The agency said most of the cases reported have occurred in women under 60 within two weeks of vaccination — but based on the currently available evidence, it was not able to identify specific risk factors. Experts reviewed several dozen cases that came mainly from Europe and the U.K., where around 25 million people have received the AstraZeneca vaccine.

“The reported cases of unusual blood clotting following vaccination with the AstraZeneca vaccine should be listed as possible side effects of the vaccine,” said Emer Cooke, the agency’s executive director. “The risk of mortality from COVID is much greater than the risk of mortality from these side effects.”

Arlett said there is no information suggesting an increased risk from the other major COVID-19 vaccines.

The EMA’s investigation focused on unusual types of blood clots that are occurring along with low blood platelets. One rare clot type appears in multiple blood vessels and the other in veins that drain blood from the brain.

While the benefits of the vaccine still outweigh the risks, that assessment is “more finely balanced” among younger people who are less likely to become seriously ill with COVID-19, the U.K’s Van-Tam said.

“We are not advising a stop to any vaccination for any individual in any age group,” said Wei Shen Lim, who chairs Britain’s Joint Committee on Vaccination and Immunization. “We are advising a preference for one vaccine over another vaccine for a particular age group, really out of the utmost caution rather than because we have any serious safety concerns.”

In March, more than a dozen countries, mostly in Europe, suspended their use of AstraZeneca over the blood clot issue. Most restarted — some with age restrictions — after the EMA said countries should continue using the potentially life-saving vaccine.

Britain, which relies heavily on AstraZeneca, however, continued to use it.

The suspensions were seen as particularly damaging for AstraZeneca because they came after repeated missteps in how the company reported data on the vaccine’s effectiveness and concerns over how well its shot worked in older people. That has led to frequently changing advice in some countries on who can take the vaccine, raising worries that AstraZeneca’s credibility could be permanently damaged, spurring more vaccine hesitancy and prolonging the pandemic.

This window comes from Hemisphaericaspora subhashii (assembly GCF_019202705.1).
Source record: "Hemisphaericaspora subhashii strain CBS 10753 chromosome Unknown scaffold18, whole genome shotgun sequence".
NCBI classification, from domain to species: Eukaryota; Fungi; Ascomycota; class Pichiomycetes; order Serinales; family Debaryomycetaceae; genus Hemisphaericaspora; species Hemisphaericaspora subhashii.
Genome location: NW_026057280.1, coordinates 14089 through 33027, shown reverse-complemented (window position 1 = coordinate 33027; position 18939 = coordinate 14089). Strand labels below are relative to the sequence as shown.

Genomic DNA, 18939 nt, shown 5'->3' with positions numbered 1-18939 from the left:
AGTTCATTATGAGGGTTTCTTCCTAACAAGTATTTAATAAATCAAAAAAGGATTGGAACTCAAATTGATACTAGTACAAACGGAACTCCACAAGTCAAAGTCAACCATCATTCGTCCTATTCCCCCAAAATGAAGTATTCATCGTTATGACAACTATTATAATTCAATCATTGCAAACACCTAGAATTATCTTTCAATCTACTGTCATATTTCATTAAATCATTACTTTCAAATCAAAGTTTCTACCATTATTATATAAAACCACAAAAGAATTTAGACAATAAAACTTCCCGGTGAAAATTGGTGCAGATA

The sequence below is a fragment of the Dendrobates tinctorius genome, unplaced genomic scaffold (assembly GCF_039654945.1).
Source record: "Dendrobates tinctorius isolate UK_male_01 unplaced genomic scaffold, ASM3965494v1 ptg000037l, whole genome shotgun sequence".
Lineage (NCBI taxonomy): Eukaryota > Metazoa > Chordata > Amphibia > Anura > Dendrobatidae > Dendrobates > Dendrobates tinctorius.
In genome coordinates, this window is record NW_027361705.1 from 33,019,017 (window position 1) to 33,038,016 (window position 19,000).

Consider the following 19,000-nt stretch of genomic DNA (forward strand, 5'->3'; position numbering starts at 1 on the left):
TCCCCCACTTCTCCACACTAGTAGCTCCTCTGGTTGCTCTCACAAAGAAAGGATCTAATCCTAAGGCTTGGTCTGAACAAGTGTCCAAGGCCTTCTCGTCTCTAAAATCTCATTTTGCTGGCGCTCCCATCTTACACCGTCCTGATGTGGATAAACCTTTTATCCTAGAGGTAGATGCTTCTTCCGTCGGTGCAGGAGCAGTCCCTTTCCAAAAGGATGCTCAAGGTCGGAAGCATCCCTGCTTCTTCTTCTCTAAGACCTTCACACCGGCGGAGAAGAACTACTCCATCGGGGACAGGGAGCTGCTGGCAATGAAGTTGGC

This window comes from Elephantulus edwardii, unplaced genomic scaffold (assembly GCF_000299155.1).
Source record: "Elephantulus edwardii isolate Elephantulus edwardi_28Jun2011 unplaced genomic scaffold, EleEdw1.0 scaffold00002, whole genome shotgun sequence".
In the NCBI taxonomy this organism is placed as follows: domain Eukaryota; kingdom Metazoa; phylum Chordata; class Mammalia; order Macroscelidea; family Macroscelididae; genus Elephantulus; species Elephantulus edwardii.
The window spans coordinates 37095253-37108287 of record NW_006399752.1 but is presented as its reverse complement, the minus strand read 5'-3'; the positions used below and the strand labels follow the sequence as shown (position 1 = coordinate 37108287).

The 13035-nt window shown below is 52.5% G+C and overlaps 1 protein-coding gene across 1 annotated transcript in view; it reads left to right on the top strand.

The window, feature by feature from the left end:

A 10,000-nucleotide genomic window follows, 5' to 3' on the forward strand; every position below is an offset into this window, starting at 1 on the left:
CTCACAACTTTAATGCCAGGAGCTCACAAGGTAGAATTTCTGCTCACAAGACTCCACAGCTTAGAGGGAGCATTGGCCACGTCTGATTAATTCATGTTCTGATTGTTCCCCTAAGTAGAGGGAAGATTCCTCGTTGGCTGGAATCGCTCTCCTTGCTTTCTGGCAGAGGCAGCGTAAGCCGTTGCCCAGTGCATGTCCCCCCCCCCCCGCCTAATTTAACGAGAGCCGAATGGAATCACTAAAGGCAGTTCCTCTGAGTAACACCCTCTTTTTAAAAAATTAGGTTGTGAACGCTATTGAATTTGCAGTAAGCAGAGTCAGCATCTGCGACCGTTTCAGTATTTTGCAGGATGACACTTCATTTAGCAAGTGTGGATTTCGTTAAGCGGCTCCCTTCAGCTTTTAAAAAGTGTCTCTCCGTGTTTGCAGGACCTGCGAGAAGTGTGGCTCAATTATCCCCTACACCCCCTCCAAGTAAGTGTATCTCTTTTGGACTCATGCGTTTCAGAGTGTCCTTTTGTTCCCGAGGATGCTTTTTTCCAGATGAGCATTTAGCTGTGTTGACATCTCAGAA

Dr. Peter English, who formerly chaired the British Medical Association’s Public Health Medicine Committee, said the back-and-forth over the AstraZeneca vaccine globally could have serious consequences.

“We can’t afford not to use this vaccine if we are going to end the pandemic,” he said.

In some countries, authorities have already noted hesitance toward the AstraZeneca shot.

“People come and they are reluctant to take the AstraZeneca vaccine, they ask us if we also use anything else,” said Florentina Nastase, a doctor and co-ordinator at a vaccination centre in Bucharest, Romania. “There were cases in which people (scheduled for the AstraZeneca) didn’t show up, there were cases when people came to the centre and saw that we use only AstraZeneca and refused (to be inoculated).”

Meanwhile, the governor of Italy’s northern Veneto region had said earlier Wednesday that any decision to change the guidance on AstraZeneca would cause major disruptions to immunizations — at a time when Europe is already struggling to ramp them up — and could create more confusion about the shot.

“If they do like Germany, and allow Astra Zeneca only to people over 65, that would be absurd. Before it was only for people under 55. Put yourself in the place of citizens, it is hard to understand anything,” Luca Zaia told reporters.

The latest suspension of AstraZeneca came in Spain’s Castilla y Leon region, where health chief Veronica Casado said Wednesday that “the principle of prudence” drove her to put a temporary hold on the vaccine that she still backed as being both effective and necessary.

French health authorities had said they, too, were awaiting EMA’s conclusions, as were some officials in Asia.

On Wednesday, South Korea said it would temporarily suspend the use of AstraZeneca’s vaccine in people 60 and younger. In that age group, the country is only currently vaccinating health workers and people in long-term care settings.

The Korea Disease Control and Prevention Agency said it would also pause a vaccine rollout to school nurses and teachers that was to begin on Thursday, while awaiting the outcome of the EMA’s review.

But some experts urged perspective. Prof Anthony Harnden, the deputy chair of Britain’s vaccination committee, said that the program has saved at least 6,000 lives in the first three months and will help pave the way back to normal life.

“What is clear it that for the vast majority of people the benefits of the Oxford AZ vaccine far outweigh any extremely small risk,” he said. “And the Oxford AZ vaccine will continue to save many from suffering the devastating effects that can result from a COVID infection.”

Source: – CTV News